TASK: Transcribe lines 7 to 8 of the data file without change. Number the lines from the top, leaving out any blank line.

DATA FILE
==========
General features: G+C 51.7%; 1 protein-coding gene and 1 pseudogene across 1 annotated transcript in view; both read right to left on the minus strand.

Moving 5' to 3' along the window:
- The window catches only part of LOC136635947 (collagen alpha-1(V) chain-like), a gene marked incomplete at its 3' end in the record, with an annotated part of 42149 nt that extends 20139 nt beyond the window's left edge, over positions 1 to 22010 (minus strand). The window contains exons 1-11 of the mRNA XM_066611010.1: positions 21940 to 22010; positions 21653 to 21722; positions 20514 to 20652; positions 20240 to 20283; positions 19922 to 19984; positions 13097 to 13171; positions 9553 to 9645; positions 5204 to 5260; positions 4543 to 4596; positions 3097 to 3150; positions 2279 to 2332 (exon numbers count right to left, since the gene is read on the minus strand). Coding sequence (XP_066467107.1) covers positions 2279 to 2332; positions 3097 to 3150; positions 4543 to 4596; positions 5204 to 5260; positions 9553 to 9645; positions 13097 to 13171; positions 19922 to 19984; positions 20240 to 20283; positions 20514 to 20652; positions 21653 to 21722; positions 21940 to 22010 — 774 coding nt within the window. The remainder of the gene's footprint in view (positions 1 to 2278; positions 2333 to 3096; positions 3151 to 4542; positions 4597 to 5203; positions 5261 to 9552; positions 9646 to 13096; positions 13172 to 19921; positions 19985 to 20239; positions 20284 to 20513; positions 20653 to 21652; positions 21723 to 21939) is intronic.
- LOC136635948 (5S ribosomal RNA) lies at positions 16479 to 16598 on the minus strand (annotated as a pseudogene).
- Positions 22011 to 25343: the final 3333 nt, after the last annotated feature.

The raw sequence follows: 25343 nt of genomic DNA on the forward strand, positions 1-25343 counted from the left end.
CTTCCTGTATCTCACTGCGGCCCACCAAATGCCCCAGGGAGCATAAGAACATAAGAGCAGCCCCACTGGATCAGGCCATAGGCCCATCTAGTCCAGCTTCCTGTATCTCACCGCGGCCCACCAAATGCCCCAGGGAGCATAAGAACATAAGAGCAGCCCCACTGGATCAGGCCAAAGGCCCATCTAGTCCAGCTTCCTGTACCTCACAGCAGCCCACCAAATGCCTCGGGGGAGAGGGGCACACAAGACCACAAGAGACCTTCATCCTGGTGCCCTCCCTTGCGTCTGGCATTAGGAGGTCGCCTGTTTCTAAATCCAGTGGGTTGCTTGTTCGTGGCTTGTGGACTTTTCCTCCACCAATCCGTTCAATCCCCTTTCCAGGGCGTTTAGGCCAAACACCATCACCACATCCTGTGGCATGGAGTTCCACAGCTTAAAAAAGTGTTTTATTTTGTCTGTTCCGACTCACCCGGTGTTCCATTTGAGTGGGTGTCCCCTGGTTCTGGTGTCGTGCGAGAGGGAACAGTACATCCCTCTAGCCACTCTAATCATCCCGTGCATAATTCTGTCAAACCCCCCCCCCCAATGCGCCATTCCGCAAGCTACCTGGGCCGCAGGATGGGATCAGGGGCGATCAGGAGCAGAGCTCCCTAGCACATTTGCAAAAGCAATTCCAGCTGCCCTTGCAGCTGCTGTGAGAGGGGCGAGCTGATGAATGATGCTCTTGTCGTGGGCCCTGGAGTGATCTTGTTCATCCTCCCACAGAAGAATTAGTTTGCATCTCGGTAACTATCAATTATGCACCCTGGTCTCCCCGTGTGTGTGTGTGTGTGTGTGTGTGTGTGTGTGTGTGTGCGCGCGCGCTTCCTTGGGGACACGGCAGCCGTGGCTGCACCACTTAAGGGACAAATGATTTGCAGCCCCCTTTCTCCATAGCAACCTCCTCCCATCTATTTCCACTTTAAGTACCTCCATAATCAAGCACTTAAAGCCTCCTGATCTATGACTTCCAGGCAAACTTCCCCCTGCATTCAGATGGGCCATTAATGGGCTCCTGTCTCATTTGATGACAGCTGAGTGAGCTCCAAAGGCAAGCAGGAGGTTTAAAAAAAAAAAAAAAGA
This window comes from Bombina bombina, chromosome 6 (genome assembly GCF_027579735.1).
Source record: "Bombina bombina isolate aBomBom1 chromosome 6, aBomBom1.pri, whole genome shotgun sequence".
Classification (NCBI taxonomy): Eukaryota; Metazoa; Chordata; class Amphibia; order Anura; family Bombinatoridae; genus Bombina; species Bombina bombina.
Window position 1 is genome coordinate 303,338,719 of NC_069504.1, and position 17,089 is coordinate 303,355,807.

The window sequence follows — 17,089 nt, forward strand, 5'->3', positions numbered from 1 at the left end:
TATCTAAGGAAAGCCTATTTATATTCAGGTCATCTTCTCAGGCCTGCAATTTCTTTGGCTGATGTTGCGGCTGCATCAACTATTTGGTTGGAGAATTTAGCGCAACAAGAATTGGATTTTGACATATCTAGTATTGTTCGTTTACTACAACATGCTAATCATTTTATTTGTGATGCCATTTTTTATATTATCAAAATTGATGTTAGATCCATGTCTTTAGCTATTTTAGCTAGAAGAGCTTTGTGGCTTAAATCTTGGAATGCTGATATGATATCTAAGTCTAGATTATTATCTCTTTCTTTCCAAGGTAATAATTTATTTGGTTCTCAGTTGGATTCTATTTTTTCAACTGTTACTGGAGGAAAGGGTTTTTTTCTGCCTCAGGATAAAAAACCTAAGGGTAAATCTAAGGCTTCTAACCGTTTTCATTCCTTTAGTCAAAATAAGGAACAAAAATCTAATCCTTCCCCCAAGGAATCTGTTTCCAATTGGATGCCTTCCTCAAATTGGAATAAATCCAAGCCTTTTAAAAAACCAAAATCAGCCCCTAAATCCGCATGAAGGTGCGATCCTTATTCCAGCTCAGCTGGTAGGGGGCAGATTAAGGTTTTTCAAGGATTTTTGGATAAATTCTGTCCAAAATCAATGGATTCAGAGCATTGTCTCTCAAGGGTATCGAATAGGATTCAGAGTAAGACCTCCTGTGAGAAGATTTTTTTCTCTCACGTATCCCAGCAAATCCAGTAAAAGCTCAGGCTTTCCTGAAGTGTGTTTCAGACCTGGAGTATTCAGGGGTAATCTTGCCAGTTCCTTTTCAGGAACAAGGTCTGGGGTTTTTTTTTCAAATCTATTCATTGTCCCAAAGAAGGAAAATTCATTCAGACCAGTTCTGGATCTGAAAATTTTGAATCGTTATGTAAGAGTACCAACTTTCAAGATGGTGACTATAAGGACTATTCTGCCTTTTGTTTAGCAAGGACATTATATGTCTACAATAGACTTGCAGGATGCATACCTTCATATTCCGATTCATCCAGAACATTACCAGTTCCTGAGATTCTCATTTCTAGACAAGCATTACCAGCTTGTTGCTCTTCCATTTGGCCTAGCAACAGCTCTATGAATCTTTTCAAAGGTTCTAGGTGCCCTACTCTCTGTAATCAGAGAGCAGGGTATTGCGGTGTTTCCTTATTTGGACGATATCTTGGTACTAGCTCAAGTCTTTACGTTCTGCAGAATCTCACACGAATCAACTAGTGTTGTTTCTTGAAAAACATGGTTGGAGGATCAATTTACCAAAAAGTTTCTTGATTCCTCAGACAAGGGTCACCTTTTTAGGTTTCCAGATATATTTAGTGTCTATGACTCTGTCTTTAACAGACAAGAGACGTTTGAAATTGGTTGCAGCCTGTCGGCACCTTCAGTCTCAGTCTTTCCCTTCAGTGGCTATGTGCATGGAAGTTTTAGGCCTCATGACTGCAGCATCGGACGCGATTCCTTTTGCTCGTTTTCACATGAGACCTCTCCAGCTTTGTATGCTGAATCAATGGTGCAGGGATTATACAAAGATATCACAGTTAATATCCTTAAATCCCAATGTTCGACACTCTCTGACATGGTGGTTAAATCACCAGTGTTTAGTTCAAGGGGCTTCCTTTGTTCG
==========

CTTCCTGTATCTCACTGCGGCCCACCAAATGCCCCAGGGAGCATAAGAACATAAGAGCAGCCCCACTGGATCAGGCCATAGGCCCATCTAGTCCAGCTTCCTGTATCTCACCGCGGCCCACCAAATGCCCCAGGGAGCATAAGAACATAAGAGCAGCCCCACTGGATCAGGCCAAAGGCCCATCTAGTCCAGCTTCCTGTACCTCACAGCAGCCCACCAAATGCCTCGGGGGAGAGGGGCACACAAGACCACAAGAGACCTTCATCCTGGTGCCCTCCCTTGCGTCTGGCATTAGGAGGTCGCCTGTTTCTAAATCCAGTGGGTTGCTTGTTCGTGGCTTGTGGACTTTTCCTCCACCAATCCGTTCAATCCCCTTTCCAGGGCGTTTAGGCCAAACACCATCACCACATCCTGTGGCATGGAGTTCCACAGCTTAAAAAAGTGTTTTATTTTGTCTGTTCCGACTCACCCGGTGTTCCATTTGAGTGGGTGTCCCCTGGTTCTGGTGTCGTGCGAGAGGGAACAGTACATCCCTCTAGCCACTCTAATCATCCCGTGCATAATTCTGTCAAACCCCCCCCCCCAATGCGCCATTCCGCAAGCTACCTGGGCCGCAGGATGGGATCAGGGGCGATCAGGAGCAGAGCTCCCTAGCACATTTGCAAAAGCAATTCCAGCTGCCCTTGCAGCTGCTGTGAGAGGGGCGAGCTGATGAATGATGCTCTTGTCGTGGGCCCTGGAGTGATCTTGTTCATCCTCCCACAGAAGAATTAGTTTGCATCTCGGTAACTATCAATTATGCACCCTGGTCTCCCCGTGTGTGTGTGTGTGTGTGTGTGTGTGTGTGTGTGTGTGCGCGCGCGCTTCCTTGGGGACACGGCAGCCGTGGCTGCACCACTTAAGGGACAAATGATTTGCAGCCCCCTTTCTCCATAGCAACCTCCTCCCATCTATTTCCACTTTAAGTACCTCCATAATCAAGCACTTAAAGCCTCCTGATCTATGACTTCCAGGCAAACTTCCCCCTGCATTCAGATGGGCCATTAATGGGCTCCTGTCTCATTTGATGACAGCTGAGTGAGCTCCAAAGGCAAGCAGGAGGTTTAAAAAAAAAAAAAAAGA
This window comes from Bombina bombina, chromosome 6 (genome assembly GCF_027579735.1).